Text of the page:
City Hall cannot be the sole driver of policy and innovation, even the staunchest local proponents caution. Many municipalities are worried about street lights and police pay. They don't have the resources to map out a comprehensive climate or energy policy.
"The towns that do have really moved the ball," said Kevin McCarty, managing director of the U.S. Conference of Mayors. But "many cities are in budget crises. They just don't have the time and money."
Denver makes a good case study.
Last summer the Conference lauded the best climate-protection efforts from the nation's cities. The Denver metro area took top honors for an ambitious program, dubbed FasTracks, to expand light rail and encourage smart growth.
And the plan was ambitious: Voters in an eight-county region had agreed in 2004 to a 12-year plan, dubbed Fastracks. It would add 119 miles of light- and commuter rail, open 31 new park-n-ride lots, build 57 new transit stations, expand bus service, redevelop downtown Denver and the land around 51 of the 57 new stops toward transit-oriented housing and businesses. To pay the $4.7 billion price tag, voters OK'd a 0.4 percent sales tax hike.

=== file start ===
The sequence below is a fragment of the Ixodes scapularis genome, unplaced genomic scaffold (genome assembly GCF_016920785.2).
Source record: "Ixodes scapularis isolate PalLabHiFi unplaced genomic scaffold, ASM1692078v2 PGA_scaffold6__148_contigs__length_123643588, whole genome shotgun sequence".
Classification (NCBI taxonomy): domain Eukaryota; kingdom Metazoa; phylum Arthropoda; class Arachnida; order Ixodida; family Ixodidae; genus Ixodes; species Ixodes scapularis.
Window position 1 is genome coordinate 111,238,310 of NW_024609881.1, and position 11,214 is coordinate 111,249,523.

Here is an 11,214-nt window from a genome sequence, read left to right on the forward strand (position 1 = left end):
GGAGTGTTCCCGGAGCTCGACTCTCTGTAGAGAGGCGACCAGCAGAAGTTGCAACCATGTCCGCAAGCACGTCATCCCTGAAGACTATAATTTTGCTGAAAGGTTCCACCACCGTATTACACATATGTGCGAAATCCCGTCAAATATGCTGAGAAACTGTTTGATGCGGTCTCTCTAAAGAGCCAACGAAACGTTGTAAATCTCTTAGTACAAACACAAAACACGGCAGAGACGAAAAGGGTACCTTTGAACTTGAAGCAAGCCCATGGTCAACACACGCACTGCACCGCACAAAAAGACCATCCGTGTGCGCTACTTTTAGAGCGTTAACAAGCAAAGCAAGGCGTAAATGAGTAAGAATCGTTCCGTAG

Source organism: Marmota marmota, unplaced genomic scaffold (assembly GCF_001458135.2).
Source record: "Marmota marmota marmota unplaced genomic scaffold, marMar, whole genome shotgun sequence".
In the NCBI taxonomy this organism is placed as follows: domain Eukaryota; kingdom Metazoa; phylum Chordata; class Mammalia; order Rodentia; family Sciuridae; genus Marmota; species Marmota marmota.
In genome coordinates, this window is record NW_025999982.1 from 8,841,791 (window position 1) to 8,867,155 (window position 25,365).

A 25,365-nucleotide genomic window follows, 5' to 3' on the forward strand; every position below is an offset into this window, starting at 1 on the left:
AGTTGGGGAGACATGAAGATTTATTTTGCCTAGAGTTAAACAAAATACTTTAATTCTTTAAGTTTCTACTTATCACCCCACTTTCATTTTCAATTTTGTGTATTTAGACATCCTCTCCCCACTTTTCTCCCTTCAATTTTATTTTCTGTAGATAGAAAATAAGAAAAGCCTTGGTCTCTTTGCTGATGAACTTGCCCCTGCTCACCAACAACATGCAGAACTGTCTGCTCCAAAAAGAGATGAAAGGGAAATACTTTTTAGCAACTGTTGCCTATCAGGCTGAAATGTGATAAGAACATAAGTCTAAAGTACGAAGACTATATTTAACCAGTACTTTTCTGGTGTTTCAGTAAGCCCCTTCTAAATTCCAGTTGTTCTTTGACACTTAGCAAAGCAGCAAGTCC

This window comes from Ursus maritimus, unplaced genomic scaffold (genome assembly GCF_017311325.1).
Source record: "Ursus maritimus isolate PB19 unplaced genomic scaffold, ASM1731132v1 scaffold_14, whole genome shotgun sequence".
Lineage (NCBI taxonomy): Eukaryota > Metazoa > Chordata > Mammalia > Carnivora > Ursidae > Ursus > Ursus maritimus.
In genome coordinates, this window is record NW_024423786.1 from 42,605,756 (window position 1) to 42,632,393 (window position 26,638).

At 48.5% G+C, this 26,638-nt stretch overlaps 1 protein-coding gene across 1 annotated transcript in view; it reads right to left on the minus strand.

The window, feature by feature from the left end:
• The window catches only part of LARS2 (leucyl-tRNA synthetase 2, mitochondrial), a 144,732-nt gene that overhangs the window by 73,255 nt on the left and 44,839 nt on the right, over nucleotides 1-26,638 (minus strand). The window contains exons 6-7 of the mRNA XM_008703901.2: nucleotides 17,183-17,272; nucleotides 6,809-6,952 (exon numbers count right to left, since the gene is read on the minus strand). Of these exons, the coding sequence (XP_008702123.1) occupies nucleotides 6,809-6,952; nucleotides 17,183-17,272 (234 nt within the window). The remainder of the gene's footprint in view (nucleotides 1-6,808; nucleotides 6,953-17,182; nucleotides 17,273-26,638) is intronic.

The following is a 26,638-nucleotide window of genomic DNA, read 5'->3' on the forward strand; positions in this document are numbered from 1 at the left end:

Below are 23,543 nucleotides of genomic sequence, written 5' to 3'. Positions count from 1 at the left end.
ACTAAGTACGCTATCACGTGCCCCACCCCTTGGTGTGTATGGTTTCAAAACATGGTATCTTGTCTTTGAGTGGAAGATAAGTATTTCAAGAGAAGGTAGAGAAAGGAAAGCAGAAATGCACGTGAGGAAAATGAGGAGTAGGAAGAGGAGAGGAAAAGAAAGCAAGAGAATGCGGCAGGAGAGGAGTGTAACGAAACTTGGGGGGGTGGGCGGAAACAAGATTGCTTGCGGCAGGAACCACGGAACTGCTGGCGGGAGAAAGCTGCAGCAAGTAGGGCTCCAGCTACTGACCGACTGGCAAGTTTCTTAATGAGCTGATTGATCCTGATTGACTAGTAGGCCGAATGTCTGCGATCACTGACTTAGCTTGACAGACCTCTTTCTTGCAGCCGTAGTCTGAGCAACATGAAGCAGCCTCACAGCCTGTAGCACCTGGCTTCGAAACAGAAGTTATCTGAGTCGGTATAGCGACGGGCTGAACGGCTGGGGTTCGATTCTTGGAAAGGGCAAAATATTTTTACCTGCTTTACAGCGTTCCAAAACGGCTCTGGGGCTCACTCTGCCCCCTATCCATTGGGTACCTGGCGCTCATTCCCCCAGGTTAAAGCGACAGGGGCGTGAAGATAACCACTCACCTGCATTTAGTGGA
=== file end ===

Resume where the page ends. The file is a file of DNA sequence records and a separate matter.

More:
Then the recession hit. Project estimates understated the cost by half. Overly rosy projections made the tax hike inadequate to cover costs. Regional consensus is in danger of fragmenting as municipalities bicker over trimming costs and raising money. The Regional Transportation District needs an additional 0.4 percent sales tax jump to complete the project by 2017.
"What has happened to the FasTracks program from a financial standpoint is not unique," said Scott Reed, the Transportation District's assistant general manager for public affairs. "The entire nation is seeing that same type of financial challenge."
But local politicians say they get it. They feel a greater sense of urgency than their national counterparts. And they're closer to both the impacts of climate change and the economics of energy reform.